Like an Onion

Part I, construction, can be found here.
Part II, decals, can be found here.

Part III - Finishing of PVCRR #220

When we last met, #220 had just received new decals, and a spray of Dullcoat to seal them in. The next steps all blurred together somewhat, but I'll try to hit on everything I did to get to this point.

Before we get to the weathering, I wanted to touch on the coupler options I was debating. I was considering traditional N scale, Z scale, or Micro-Trains' new True-Scale couplers. The rest of my cars have a mix of various N scale couplers. 

Micro-Trains - N Scale truck mount / Z, Nn3 body mount / N Scale - True-Scale body mount

As you can see above, the True-Scale couplers look much better and are noticeably smaller than even the Z scale coupler. Unfortunately, they do not work with non-True-Scale couplers, and I am not prepared to swap out all of my couplers at the moment. The Z/Nn3 couplers are slightly smaller than the standard N scale couplers, and will work with the N scale couplers, so I can incorporate those into new cars, knowing they will work with my existing equipment. For #220, I opted for the Z/Nn3 couplers.

True-Scale on left, Z/Nn3 on right

I wouldn't be surprised if at some point I changed to strictly True-Scale for the new layout. I think they look great. I suppose nothing is stopping me from using a car with the two different couplers on either side as a conversion car, and putting the True-Scales on these new PVCRR cars that I am building...

Now onto weathering -

I'm planning on modeling the PVCRR in the 1930s. In reality, it was sold to the Southern Pacific by this point, and no longer in operation. In my world, it is still running, though the majority of the equipment is from the railroad's infancy, 30+ years ago. The railroad also operated along the California coast, where damp salty air is common. These cars, while functioning, will look far from new.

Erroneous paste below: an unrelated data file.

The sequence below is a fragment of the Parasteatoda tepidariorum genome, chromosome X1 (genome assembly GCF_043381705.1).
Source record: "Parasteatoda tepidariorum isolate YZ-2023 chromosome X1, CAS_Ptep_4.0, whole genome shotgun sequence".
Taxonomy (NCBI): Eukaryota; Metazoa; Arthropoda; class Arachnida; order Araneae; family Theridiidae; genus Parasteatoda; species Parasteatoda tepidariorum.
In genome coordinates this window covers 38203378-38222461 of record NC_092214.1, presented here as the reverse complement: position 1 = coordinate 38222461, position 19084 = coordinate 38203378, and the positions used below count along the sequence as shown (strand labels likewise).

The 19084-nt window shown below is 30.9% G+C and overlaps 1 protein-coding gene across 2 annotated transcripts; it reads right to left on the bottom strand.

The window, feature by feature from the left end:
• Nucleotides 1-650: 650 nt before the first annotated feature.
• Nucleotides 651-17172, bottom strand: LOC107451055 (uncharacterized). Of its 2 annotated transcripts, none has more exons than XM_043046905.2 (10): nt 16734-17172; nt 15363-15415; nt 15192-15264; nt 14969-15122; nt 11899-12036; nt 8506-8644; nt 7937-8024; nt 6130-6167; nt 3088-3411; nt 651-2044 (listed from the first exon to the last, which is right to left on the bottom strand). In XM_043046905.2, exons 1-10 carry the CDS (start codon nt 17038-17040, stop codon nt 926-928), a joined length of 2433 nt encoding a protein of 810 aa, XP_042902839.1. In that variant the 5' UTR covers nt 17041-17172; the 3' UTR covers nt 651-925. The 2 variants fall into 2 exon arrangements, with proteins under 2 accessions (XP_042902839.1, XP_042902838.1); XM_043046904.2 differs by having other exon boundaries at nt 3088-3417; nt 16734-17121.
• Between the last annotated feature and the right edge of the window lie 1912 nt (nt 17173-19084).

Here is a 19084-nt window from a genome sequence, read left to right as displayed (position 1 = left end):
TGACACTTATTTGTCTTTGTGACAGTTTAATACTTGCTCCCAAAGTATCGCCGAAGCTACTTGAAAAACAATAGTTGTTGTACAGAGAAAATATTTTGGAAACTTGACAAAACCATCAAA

Most of my weathering utilizes the same processes - drybrushing, washes, highlighting - on repeat. I think it is important to emphasize how often this is repeated. The real world isn't weathered in one pass - paint doesn't chip evenly, metal doesn't rust uniformly - and our models should reflect that. To create this on my models, I use each color, each method, multiple times until I feel satisfied with the result. This creates a hodge-podge of streaks, dust, rust, and dirt.

This car was drybrushed with the following colors:
Model Master Dark Tan Enamel
Model Master Roof Brown Acrylic
Model Master Grimy Black Acrylic (trucks, underbody)
Testors Flat Rust
Tru-Color Paint PRR 1948 Pass. Car Tuscan

The lettering on this car started white. I wanted to tone it down a bit, so I used a very light drybrushing of the base body color. I wanted to create the effect of the white paint having faded over time, allowing the red of the car body to show through. 

My art degree forgot to remind me that White + Red = Pink, rather than the faded white I was looking for. 

I literally went to college to study painting, colors, and all of that, and I was not anticipating this result.

It took a few tries before I felt comfortable with the results. I eventually thinned the red down, and then drybrushed that over the lettering. 

From there, I continued to drybrush the various colors over the model. The underbody was painted Roof Brown before being drybrushed with Dark Tan and Rust. After a pass with one color, I would go over again with another, and repeat this pattern, making sure no one color was too intense in any area.  I also applied a wash of India Ink/Alcohol (the ratio I used is lost to time at the point) to highlight the details. This warped the wood I had used on the roof of the car, that was easily fixed with some super glue. 

Finally, the completed model was given a spray of Dullcoat to seal the weathering.

At the end of the day, I think it is important to approach weathering a freight car, especially an older one, in the same way you approach scenery - layers upon layers upon layers.

Like an onion.

Products Used:
India-Ink/70% Alcohol wash
Micro-Trains - Z/Nn3 Couplers #903
Micro-Trains - Truck Mounted Couplers (came with the car, not sure what number it is)
Model Master - Dark Tan Enamel
Model Master - Roof Brown Acrylic
Model Master - Grimy Black Acrylic
Testors - Dullcoat Lacquer
Testors - Flat Rust Enamel


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